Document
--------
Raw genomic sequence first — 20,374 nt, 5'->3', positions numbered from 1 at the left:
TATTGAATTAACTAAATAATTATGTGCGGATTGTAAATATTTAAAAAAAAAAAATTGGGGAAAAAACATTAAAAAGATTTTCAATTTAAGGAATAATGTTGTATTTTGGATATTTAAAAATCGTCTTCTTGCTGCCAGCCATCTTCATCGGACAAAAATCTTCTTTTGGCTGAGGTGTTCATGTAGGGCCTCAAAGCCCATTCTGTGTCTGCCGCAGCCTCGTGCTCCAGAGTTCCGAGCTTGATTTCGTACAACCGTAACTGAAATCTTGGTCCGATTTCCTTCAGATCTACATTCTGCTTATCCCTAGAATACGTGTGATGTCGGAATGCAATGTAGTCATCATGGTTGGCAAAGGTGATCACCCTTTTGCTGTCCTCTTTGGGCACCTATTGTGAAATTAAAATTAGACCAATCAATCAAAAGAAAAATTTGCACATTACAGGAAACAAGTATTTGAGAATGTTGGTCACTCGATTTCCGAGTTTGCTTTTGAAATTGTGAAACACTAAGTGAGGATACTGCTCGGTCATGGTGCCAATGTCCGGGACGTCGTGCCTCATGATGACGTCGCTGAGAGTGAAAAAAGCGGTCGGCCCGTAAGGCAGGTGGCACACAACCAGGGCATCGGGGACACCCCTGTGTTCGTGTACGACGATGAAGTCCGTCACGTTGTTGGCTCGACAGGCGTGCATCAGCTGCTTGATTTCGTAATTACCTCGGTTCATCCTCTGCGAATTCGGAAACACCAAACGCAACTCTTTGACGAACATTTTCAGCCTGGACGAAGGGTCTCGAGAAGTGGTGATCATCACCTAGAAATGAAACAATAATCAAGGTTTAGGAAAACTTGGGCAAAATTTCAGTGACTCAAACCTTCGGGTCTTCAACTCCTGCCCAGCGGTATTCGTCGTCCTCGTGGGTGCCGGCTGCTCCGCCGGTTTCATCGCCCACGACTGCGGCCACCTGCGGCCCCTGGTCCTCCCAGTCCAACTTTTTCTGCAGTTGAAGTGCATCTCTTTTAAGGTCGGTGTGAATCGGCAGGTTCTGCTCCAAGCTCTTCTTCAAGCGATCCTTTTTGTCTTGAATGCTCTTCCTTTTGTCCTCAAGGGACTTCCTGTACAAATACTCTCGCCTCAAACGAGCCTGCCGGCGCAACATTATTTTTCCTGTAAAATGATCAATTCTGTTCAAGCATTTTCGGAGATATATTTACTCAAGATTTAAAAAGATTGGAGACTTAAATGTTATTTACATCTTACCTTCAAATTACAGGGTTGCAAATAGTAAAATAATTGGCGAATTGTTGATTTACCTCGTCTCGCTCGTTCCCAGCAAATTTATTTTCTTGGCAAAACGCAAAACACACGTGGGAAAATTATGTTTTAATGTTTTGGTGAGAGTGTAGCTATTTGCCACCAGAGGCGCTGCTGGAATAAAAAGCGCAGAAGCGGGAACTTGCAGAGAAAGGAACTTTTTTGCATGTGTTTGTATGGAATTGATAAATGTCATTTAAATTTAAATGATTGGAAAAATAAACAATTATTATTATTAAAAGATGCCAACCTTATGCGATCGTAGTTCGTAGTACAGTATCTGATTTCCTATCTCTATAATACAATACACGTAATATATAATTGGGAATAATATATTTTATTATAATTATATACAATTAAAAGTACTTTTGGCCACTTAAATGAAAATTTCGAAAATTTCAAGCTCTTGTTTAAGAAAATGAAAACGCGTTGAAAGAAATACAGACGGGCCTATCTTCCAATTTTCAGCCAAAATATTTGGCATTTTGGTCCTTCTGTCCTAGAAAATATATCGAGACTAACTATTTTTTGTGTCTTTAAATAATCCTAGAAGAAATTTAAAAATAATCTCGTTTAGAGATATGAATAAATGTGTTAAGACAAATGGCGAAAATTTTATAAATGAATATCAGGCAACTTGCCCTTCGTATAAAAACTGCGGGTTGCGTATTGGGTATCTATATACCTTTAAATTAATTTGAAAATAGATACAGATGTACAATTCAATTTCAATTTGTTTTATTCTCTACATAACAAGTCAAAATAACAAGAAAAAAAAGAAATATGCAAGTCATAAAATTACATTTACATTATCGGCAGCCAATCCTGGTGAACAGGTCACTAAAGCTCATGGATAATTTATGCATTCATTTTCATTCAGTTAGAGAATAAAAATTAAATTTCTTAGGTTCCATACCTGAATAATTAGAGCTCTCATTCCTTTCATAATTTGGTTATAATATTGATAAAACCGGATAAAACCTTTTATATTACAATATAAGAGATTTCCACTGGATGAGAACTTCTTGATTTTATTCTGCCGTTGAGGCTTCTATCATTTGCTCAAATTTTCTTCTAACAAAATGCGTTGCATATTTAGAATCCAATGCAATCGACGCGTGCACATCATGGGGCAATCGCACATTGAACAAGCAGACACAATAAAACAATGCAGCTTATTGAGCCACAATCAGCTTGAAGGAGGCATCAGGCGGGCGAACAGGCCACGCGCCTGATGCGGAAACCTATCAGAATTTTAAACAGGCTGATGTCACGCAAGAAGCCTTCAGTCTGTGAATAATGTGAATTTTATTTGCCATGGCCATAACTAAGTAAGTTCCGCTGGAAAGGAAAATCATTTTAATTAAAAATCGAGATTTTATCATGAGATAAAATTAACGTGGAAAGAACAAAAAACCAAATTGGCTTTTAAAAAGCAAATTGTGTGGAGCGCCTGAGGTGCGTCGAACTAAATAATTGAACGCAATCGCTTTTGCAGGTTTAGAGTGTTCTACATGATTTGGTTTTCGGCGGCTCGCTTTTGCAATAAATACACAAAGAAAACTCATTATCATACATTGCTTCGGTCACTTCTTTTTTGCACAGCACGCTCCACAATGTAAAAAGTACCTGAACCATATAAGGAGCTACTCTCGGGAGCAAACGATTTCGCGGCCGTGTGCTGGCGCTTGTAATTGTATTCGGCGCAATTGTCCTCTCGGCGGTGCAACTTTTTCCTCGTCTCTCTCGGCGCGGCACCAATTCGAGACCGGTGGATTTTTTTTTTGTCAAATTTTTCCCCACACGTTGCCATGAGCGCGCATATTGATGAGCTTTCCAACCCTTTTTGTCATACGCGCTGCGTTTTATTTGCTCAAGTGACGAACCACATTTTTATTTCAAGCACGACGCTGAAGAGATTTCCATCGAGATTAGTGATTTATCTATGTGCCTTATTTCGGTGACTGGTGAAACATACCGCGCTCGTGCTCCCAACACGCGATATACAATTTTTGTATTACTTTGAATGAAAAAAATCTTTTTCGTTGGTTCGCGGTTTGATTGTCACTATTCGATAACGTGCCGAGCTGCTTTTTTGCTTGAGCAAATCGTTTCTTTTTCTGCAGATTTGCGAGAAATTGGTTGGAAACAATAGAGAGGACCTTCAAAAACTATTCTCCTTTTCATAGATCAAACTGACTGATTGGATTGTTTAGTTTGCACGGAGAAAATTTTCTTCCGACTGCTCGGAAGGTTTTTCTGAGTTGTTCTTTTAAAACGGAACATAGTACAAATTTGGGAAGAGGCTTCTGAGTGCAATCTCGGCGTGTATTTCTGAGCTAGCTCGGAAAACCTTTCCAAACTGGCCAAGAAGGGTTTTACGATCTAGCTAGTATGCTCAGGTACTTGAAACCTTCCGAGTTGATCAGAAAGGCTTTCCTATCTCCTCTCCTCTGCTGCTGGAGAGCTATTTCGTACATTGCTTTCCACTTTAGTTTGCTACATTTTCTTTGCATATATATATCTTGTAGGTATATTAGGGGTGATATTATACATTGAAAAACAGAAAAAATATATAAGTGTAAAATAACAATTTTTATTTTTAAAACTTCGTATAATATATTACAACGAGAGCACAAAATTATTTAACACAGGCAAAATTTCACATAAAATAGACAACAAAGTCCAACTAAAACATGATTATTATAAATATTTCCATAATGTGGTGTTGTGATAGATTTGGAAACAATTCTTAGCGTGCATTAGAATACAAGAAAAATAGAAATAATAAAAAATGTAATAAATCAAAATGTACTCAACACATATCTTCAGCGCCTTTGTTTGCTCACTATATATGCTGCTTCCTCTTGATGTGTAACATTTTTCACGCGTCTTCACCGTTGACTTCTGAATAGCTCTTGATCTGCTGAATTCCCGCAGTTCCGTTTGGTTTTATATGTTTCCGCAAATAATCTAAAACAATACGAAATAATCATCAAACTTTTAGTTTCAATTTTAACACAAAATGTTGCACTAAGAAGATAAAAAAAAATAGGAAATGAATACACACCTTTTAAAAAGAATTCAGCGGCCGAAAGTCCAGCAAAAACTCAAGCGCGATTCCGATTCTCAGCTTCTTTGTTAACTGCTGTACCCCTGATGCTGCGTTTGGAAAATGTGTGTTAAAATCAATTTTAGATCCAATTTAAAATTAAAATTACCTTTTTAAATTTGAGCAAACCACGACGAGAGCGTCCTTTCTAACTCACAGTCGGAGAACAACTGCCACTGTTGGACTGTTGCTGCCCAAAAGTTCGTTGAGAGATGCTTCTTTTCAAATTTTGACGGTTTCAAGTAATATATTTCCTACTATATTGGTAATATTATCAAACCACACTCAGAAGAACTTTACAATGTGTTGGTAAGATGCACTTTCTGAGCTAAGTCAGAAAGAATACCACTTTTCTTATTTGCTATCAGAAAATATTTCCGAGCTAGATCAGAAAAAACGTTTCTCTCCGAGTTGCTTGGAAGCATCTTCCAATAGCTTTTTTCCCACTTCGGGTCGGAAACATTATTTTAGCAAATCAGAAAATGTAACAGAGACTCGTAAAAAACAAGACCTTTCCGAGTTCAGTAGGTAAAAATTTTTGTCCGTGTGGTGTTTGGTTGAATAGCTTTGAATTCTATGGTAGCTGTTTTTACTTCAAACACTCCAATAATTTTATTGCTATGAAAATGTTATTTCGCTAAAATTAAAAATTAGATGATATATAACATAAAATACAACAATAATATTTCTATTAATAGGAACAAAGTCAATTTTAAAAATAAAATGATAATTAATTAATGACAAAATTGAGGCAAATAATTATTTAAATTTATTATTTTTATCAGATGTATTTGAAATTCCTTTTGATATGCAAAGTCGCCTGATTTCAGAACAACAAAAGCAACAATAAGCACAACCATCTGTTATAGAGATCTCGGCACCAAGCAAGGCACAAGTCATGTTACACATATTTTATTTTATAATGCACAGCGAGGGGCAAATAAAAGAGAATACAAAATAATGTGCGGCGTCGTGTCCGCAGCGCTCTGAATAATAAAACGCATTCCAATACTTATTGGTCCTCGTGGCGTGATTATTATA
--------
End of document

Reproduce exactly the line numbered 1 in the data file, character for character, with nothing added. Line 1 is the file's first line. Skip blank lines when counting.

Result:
Raw genomic sequence first — 20,374 nt, 5'->3', positions numbered from 1 at the left: